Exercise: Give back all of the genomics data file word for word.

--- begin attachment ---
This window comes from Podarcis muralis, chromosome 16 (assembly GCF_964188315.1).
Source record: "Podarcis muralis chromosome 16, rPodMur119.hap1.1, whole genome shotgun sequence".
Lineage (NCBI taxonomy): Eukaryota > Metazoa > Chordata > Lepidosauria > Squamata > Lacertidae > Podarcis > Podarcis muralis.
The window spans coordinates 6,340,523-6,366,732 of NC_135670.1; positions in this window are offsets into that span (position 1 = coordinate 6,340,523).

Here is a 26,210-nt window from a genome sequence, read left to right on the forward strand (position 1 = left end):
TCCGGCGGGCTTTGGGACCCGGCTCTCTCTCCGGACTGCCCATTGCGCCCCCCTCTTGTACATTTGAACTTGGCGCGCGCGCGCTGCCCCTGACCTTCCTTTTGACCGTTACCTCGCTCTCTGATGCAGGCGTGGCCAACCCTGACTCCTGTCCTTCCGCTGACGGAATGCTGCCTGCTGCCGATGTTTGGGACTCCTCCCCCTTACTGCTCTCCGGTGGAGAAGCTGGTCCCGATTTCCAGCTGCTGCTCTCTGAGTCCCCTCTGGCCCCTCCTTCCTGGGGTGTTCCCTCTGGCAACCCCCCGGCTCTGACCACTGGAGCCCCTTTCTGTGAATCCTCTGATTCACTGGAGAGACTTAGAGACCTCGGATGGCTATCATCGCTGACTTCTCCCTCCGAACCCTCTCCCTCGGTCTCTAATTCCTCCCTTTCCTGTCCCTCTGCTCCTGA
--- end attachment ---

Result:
This window comes from Podarcis muralis, chromosome 16 (assembly GCF_964188315.1).
Source record: "Podarcis muralis chromosome 16, rPodMur119.hap1.1, whole genome shotgun sequence".
Lineage (NCBI taxonomy): Eukaryota > Metazoa > Chordata > Lepidosauria > Squamata > Lacertidae > Podarcis > Podarcis muralis.
The window spans coordinates 6,340,523-6,366,732 of NC_135670.1; positions in this window are offsets into that span (position 1 = coordinate 6,340,523).

Here is a 26,210-nt window from a genome sequence, read left to right on the forward strand (position 1 = left end):
TCCGGCGGGCTTTGGGACCCGGCTCTCTCTCCGGACTGCCCATTGCGCCCCCCTCTTGTACATTTGAACTTGGCGCGCGCGCGCTGCCCCTGACCTTCCTTTTGACCGTTACCTCGCTCTCTGATGCAGGCGTGGCCAACCCTGACTCCTGTCCTTCCGCTGACGGAATGCTGCCTGCTGCCGATGTTTGGGACTCCTCCCCCTTACTGCTCTCCGGTGGAGAAGCTGGTCCCGATTTCCAGCTGCTGCTCTCTGAGTCCCCTCTGGCCCCTCCTTCCTGGGGTGTTCCCTCTGGCAACCCCCCGGCTCTGACCACTGGAGCCCCTTTCTGTGAATCCTCTGATTCACTGGAGAGACTTAGAGACCTCGGATGGCTATCATCGCTGACTTCTCCCTCCGAACCCTCTCCCTCGGTCTCTAATTCCTCCCTTTCCTGTCCCTCTGCTCCTGA